Once again, the Chinese Spring Festival is upon us. Most Beijing residents who are from other cities in China have returned to their home towns, leaving the city oddly depopulated but far from quiet. As in the last two years, firework madness has taken hold of the city.
This is the Year of the Ox, and the word for ox (also cow and beef) is niu 牛, so we’re getting a little pun on some seasonal signs. There’s a beef and dairy company called Meng Niu (Meng here refers to Inner Mongolia, where they are based) which is especially using the slogan. (The Chinese phonetic spelling niu is actually pronounced nyo, like yo with an n tacked on the beginning of it, but it’s still close enough for a bilingual pun.)
One exception to the pattern of returning to hometowns is a friend of mine, and she very kindly invited me to New Year’s Eve dinner at her place. She and her mother, originally from the Shanghai area, live nearby and have not gone south for the holiday. They fixed a wonderful meal for me, the first time I’ve been invited into a Chinese home for a taste of non-restaurant food.
I was told that the tradition is to have ten dishes, which of course is way too much food for three people. Especially when one of them stays in the kitchen the whole time! Since their stove has only two burners, making ten dishes is more of a serial than a parallel process (to venture into computer metaphors). My friend’s mom kept cooking away (and I think I heard the sounds of cleaning as well) while we ate.
The picture was taken when eight dishes had been served. Shrimp, small whole crabs, roast beef, little pieces of ribs, chicken wings, a dish with squid and vegetables, and one with pork and vegetables are on the table along with a crock of soup. Still to come were broccoli and dumplings. And because in China too much is never enough, we also had some steamed buns with sweet fillings. We were so full we never even touched the soup.
With so many pieces of dishware being used to serve food, there was nothing left for us to eat off of, so we took food directly from the dishes with our chopsticks and put the shells and such on the table. Everything was quite tasty. I had to wonder about the predominance of meat. Was that for my benefit, special for the holiday, or what?
After dinner we watched the CCTV Spring Festival Gala on TV. There were a few times when I could tell what they were talking about, if not all the details. The two pandas recently given to Taiwan were mentioned a lot. I kept hearing their names, Tuan Tuan and Yuan Yuan. Finally the show got too corny for my friend and we decided to take a walk to work off dinner.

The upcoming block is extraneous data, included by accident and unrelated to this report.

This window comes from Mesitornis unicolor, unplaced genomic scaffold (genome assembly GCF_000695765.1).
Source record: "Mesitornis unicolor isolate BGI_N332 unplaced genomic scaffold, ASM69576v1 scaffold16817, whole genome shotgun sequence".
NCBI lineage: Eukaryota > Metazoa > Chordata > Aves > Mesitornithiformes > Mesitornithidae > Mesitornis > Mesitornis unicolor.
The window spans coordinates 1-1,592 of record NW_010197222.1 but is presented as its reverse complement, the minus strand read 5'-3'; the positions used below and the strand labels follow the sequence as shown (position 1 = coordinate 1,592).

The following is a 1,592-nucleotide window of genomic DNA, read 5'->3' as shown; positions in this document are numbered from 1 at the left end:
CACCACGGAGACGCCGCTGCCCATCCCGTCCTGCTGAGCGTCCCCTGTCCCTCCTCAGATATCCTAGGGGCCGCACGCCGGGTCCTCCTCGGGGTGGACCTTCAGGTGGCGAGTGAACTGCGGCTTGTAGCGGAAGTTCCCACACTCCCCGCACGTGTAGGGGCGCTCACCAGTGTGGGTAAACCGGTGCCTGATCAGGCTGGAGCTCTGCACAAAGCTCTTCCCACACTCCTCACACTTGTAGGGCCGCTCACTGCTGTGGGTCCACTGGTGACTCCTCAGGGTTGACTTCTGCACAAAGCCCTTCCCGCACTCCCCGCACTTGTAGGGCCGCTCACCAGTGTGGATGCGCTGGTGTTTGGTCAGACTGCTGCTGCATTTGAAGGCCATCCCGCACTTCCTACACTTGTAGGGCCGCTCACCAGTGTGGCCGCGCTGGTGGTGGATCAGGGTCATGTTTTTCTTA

We entered a wasteland of fireworks debris.
As before, the pyromaniacs were out in force, openly displaying their obsession.
Across the street, we saw a big bunch of fireworks go off close to the ground. They looked like the kind of big colorful explosive things that are supposed to go off way up in the air. Soon flames leaped up from the shrubs next to the sidewalk. You can see a guy bringing a fire extinguisher. They soon had the fire out and went on with their fun.
A little further on our walk we came to the famous Gongti Xilu club area. There weren’t many people in the dance clubs, but the lights were going, competing with the fireworks going off around them. Along this street, there were fire extinguishers sitting about every ten meters or so along the sidewalk.
After we finished our circuit around Workers Stadium, we went back to their apartment and watched the rest of the Gala. I thought it was very interesting (especially after all the talk about the pandas sent to Taiwan) that the closing performance of the show, which started at about 12:30, was by a band (yes, and actual band, with guitars and drums) consisting of four famous Taiwanese singers from the 80s. My friend pointed out that when China started opening up to the outside world and discovering pop music, it had no music industry of its own, so most of the music came from Taiwan and Hong Kong. And since most Taiwanese pop was in Mandarin, as opposed to the Cantonese from Hong Kong, many of the songs from Taiwan are still well known today.
I am somewhat familiar with one of the singers, Luo Dayou (罗大佑 sometimes written Lo Ta-yu), and know that many of his songs have in the past been considered too politically outspoken for Mainland consumption. But the ones he sang for this Gala seemed to be well known to all the people in the audience.
I am sure that the Gala organizers were well aware of the symbolism of giving a Taiwanese artist such a place in the program (though honestly I think a lot of viewers switch off after midnight and might have missed it). And the performers are also aware of it, so it’s obviously a mutual agreement. Certainly these musicians could have declined the offer if they had problems with it.
Anyway, in my next post I’ll continue with more Spring Festival activities, and then catch up on some of what has gone in in the overly long time since my last post.